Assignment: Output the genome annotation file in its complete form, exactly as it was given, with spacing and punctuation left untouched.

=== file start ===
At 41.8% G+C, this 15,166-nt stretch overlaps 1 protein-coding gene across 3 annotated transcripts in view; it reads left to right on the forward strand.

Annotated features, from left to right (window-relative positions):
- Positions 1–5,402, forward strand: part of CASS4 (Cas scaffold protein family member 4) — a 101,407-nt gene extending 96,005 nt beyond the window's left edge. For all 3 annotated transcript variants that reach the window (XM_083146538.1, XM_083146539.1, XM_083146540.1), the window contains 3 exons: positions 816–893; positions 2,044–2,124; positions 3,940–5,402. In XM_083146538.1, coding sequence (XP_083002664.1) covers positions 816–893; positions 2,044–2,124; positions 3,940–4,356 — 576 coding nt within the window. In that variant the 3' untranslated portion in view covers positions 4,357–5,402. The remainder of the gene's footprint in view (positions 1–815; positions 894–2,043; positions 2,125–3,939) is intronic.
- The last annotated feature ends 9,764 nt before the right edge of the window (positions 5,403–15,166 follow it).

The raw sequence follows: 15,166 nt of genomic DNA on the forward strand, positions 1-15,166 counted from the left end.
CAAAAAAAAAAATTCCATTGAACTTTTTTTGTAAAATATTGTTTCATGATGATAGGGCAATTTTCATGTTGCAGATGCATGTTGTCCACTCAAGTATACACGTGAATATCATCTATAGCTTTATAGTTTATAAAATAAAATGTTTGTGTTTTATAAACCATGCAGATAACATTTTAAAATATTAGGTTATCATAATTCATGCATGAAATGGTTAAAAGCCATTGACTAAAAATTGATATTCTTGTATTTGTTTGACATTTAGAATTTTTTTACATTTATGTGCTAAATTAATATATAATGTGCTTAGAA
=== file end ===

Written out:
At 41.8% G+C, this 15,166-nt stretch overlaps 1 protein-coding gene across 3 annotated transcripts in view; it reads left to right on the forward strand.

Annotated features, from left to right (window-relative positions):
- Positions 1–5,402, forward strand: part of CASS4 (Cas scaffold protein family member 4) — a 101,407-nt gene extending 96,005 nt beyond the window's left edge. For all 3 annotated transcript variants that reach the window (XM_083146538.1, XM_083146539.1, XM_083146540.1), the window contains 3 exons: positions 816–893; positions 2,044–2,124; positions 3,940–5,402. In XM_083146538.1, coding sequence (XP_083002664.1) covers positions 816–893; positions 2,044–2,124; positions 3,940–4,356 — 576 coding nt within the window. In that variant the 3' untranslated portion in view covers positions 4,357–5,402. The remainder of the gene's footprint in view (positions 1–815; positions 894–2,043; positions 2,125–3,939) is intronic.
- The last annotated feature ends 9,764 nt before the right edge of the window (positions 5,403–15,166 follow it).

The raw sequence follows: 15,166 nt of genomic DNA on the forward strand, positions 1-15,166 counted from the left end.
CAAAAAAAAAAATTCCATTGAACTTTTTTTGTAAAATATTGTTTCATGATGATAGGGCAATTTTCATGTTGCAGATGCATGTTGTCCACTCAAGTATACACGTGAATATCATCTATAGCTTTATAGTTTATAAAATAAAATGTTTGTGTTTTATAAACCATGCAGATAACATTTTAAAATATTAGGTTATCATAATTCATGCATGAAATGGTTAAAAGCCATTGACTAAAAATTGATATTCTTGTATTTGTTTGACATTTAGAATTTTTTTACATTTATGTGCTAAATTAATATATAATGTGCTTAGAA